Allergol Int. 2011 Sep;60(3):277-81. doi: 10.2332/allergolint.10-OA-0269. Epub 2011 Feb 25.
Rapid desensitization with autologous sweat in cholinergic urticaria.
Kozaru T, Fukunaga A, Taguchi K, Ogura K, Nagano T, Oka M, Horikawa T, Nishigori C.
Division of Dermatology, Department of Internal Related, Kobe University Graduate School of Medicine, Hyogo, Japan.
Background: The majority of patients with cholinergic urticaria presents with strong hypersensitivity to autologous sweat. Patients with severe cholinergic urticaria are frequently resistant to H(1) antagonists which are used in conventional therapies for various types of urticaria. It has been reported that desensitization using partially purified sweat antigen was effective in a patient with cholinergic urticaria.
Methods: The aim of this study is to determine the usefulness of rapid desensitization with autologous sweat in severe cholinergic urticaria, because rapid desensitization has proven to be a quick and effective immunotherapy for allergies to various allergens. Six patients with severe cholinergic urticaria who are resistant to H(1) antagonists and have sweat hypersensitivity were enrolled in a rapid desensitization protocol.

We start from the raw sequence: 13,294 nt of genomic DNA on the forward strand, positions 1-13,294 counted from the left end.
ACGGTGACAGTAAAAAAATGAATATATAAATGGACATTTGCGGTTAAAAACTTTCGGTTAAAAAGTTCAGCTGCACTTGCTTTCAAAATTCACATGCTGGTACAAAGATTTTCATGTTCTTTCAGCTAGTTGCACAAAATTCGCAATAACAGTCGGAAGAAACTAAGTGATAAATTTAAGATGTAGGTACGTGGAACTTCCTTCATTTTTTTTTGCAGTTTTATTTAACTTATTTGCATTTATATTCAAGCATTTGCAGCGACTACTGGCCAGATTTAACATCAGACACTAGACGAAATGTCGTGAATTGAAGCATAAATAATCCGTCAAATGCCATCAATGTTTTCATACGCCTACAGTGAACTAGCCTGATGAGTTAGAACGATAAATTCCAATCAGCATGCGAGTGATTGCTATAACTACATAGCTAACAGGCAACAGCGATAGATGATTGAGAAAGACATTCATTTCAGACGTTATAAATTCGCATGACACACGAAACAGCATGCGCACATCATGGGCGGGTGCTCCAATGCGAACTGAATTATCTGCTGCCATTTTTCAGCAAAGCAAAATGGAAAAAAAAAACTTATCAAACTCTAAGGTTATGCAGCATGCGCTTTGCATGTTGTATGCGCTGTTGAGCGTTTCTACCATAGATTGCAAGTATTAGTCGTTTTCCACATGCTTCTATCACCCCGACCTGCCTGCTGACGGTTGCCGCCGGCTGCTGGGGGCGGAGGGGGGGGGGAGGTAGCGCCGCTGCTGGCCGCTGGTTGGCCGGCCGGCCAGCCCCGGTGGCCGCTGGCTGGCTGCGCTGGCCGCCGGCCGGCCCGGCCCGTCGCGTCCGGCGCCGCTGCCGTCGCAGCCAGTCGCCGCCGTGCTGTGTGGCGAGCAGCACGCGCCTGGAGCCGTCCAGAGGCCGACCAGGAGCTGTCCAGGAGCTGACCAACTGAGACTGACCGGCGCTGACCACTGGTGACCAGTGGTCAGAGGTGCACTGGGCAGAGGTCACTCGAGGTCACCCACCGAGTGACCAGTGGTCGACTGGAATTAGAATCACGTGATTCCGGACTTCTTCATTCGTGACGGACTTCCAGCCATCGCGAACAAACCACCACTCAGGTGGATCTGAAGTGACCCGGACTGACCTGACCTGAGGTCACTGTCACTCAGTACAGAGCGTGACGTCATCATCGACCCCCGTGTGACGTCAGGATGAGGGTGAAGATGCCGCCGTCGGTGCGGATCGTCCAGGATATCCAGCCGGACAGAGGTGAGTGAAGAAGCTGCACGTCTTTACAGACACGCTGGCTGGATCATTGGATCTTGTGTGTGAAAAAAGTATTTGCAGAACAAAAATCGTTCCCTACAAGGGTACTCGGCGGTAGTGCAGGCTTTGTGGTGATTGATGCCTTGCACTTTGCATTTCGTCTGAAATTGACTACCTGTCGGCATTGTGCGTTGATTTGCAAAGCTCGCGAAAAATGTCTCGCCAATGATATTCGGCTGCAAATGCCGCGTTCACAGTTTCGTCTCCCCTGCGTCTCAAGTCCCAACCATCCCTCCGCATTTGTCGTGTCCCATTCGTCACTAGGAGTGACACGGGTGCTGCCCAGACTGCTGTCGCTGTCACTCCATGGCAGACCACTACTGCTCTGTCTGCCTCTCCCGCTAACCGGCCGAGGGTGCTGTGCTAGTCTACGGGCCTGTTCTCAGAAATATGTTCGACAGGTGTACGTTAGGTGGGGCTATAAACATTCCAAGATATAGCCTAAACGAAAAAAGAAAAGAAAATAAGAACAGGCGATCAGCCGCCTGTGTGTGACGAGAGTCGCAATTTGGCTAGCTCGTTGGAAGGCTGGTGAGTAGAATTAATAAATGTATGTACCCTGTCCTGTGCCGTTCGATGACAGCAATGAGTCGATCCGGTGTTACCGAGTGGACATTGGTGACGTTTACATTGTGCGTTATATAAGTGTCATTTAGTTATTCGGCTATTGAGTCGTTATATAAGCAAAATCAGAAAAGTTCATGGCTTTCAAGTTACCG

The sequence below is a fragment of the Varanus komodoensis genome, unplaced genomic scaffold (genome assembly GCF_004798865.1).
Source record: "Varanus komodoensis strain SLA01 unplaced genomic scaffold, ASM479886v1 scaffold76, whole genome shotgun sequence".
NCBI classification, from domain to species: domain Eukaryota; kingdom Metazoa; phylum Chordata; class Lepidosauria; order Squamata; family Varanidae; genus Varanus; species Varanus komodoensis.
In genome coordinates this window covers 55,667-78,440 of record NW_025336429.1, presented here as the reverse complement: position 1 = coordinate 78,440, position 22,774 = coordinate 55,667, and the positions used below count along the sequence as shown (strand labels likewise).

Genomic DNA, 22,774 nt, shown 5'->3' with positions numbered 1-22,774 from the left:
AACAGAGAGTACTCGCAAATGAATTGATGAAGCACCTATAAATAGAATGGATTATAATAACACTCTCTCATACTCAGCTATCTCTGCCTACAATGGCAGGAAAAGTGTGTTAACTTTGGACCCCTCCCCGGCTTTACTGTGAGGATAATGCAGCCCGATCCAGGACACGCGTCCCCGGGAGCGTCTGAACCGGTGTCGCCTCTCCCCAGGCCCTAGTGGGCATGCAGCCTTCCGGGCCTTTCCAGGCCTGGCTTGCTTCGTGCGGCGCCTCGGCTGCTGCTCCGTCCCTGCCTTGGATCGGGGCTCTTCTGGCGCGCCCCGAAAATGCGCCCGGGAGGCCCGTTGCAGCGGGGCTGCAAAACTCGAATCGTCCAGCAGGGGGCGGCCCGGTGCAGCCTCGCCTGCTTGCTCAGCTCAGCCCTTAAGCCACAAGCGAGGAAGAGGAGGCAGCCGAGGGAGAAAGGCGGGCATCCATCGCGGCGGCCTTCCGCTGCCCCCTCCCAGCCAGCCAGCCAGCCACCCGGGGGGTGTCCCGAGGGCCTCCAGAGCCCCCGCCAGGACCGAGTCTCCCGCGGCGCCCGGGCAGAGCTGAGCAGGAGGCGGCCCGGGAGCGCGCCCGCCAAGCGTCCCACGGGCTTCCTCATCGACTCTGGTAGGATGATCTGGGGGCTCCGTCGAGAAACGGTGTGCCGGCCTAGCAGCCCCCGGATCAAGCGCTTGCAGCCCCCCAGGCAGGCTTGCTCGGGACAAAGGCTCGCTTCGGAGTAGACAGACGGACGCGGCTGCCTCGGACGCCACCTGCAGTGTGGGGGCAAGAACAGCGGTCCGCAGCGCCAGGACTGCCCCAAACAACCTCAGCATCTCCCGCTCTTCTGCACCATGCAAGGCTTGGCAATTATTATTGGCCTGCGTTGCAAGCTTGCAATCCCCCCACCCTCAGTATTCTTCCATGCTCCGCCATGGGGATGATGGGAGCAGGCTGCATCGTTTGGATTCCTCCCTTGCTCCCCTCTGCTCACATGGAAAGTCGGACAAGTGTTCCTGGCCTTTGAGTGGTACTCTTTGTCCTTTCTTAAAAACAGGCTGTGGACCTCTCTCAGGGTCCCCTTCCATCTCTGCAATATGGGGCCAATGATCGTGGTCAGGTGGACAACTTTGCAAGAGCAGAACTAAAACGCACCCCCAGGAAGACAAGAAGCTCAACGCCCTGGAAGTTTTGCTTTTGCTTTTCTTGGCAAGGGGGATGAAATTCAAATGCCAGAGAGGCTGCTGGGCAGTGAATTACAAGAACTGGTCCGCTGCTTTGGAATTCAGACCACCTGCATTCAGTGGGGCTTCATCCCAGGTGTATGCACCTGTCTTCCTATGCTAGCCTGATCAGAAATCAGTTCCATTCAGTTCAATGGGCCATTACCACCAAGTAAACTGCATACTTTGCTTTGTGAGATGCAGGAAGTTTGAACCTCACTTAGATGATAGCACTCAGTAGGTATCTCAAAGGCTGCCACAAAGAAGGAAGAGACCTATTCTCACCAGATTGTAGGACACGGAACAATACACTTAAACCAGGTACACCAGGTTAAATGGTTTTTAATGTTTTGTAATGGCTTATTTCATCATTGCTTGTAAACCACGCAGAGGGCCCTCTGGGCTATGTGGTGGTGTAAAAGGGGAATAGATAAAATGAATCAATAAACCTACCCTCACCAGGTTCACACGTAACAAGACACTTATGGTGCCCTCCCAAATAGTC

Results: In all six patients, the responses for skin tests with autologous sweat were attenuated after rapid desensitization with autologous sweat. Two of the three cholinergic urticaria patients showed reduced histamine release with autologous sweat after the rapid desensitization with autologous sweat. Further, the rapid desensitization and subsequent maintenance treatment reduced the symptoms in five of the six patients.
Conclusions: This study provides evidence that rapid desensitization with autologous sweat is beneficial for treating cholinergic urticaria patients resistant to conventional therapy who have sweat hypersensitivity.
Br J Dermatol. 2009 Feb;160(2):426-8. doi: 10.1111/j.1365-2133.2008.08862.x. Epub 2008 Sep 20.
Sweat antigen induces histamine release from basophils of patients with cholinergic urticaria associated with atopic diathesis.